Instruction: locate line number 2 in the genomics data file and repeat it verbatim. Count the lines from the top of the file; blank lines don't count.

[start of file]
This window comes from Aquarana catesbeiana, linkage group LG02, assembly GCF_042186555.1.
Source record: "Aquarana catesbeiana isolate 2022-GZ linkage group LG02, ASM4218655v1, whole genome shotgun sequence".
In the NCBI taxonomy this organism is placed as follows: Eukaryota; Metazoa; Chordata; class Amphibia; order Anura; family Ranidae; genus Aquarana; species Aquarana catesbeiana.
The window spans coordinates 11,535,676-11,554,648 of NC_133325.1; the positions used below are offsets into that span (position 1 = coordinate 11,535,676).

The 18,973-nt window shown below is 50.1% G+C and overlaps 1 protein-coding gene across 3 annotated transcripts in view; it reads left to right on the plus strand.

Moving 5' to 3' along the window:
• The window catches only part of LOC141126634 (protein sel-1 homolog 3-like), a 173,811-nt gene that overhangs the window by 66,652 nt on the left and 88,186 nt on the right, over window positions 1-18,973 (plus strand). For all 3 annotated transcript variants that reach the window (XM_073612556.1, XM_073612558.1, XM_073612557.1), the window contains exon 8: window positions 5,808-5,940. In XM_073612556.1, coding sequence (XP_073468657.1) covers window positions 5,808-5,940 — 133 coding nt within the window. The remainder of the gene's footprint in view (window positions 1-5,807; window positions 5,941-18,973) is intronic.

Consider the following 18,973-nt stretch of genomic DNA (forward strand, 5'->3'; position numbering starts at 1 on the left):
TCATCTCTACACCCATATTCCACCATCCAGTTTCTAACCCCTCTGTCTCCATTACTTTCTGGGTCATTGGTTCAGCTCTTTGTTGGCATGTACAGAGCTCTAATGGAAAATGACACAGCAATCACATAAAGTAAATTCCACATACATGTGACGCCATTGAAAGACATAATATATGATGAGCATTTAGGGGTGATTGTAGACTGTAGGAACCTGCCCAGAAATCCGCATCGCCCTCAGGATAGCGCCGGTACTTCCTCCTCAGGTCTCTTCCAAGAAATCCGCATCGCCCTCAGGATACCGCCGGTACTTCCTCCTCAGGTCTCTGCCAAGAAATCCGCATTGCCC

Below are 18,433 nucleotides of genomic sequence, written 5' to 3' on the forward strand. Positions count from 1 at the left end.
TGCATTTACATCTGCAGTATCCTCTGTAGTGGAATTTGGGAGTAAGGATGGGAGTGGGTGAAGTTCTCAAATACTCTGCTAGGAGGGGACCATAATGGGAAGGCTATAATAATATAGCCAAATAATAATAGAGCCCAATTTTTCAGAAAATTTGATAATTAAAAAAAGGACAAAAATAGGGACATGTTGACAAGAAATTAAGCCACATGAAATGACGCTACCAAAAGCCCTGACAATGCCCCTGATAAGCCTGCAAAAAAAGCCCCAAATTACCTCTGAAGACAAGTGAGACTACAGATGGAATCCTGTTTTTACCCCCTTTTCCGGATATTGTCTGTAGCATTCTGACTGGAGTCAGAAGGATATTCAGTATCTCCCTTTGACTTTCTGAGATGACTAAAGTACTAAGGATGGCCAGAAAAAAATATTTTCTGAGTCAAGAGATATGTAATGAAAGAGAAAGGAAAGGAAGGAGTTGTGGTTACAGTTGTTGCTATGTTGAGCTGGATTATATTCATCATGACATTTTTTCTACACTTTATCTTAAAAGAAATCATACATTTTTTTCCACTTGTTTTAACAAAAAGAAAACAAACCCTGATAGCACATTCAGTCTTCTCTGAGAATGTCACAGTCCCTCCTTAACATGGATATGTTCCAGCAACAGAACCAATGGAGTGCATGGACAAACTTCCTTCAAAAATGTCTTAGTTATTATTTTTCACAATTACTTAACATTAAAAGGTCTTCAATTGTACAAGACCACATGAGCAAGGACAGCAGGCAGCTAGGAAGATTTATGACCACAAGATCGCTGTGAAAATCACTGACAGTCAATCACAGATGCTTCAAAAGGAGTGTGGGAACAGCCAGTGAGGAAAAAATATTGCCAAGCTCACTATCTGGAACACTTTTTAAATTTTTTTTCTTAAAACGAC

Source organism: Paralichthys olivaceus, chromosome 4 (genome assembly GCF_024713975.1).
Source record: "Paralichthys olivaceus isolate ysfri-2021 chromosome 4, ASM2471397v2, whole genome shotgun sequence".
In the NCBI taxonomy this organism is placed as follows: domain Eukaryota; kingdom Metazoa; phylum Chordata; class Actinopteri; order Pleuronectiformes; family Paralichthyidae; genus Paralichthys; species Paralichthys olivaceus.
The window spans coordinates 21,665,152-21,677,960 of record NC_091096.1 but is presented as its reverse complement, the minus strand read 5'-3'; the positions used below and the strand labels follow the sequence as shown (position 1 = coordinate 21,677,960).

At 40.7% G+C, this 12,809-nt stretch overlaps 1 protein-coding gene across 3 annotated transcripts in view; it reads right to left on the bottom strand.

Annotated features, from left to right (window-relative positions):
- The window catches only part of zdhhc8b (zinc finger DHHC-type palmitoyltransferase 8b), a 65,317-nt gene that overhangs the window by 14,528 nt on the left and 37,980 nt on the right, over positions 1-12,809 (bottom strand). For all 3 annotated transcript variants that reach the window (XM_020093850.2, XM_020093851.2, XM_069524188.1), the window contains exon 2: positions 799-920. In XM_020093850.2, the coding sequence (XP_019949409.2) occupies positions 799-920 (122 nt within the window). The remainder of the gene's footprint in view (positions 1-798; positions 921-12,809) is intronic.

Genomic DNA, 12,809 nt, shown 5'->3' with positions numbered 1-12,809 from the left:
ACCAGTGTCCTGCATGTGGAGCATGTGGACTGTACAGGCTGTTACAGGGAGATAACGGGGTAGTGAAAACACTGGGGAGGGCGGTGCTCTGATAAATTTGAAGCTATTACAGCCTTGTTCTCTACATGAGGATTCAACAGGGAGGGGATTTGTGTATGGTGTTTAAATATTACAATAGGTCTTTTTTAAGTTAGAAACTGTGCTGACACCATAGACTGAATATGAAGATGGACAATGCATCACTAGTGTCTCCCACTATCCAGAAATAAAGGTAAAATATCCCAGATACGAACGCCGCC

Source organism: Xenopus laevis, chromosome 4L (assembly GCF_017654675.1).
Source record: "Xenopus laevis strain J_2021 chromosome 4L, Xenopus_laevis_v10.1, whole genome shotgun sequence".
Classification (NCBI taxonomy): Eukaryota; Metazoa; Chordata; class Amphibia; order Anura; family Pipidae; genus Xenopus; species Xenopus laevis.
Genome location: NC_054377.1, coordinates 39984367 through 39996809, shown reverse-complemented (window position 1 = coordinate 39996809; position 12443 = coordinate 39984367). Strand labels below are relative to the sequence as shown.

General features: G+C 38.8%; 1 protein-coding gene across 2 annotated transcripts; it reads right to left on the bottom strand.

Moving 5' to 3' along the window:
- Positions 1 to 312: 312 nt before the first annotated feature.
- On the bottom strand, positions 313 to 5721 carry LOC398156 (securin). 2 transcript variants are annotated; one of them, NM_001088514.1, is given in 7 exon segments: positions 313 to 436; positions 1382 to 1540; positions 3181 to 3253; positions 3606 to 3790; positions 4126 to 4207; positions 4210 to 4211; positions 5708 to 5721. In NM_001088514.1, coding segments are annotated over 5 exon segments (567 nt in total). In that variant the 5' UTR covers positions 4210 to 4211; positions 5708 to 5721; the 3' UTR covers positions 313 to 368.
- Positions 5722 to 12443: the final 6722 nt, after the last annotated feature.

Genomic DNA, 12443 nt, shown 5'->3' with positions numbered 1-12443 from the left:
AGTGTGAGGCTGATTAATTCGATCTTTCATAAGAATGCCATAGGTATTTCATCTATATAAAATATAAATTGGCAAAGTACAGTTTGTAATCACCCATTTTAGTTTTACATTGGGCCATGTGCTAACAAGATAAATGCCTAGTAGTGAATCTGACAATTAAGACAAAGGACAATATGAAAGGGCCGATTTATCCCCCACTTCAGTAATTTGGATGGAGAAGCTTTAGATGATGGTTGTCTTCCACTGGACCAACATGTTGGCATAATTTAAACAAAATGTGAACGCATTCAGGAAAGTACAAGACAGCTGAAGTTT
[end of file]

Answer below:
Source record: "Aquarana catesbeiana isolate 2022-GZ linkage group LG02, ASM4218655v1, whole genome shotgun sequence".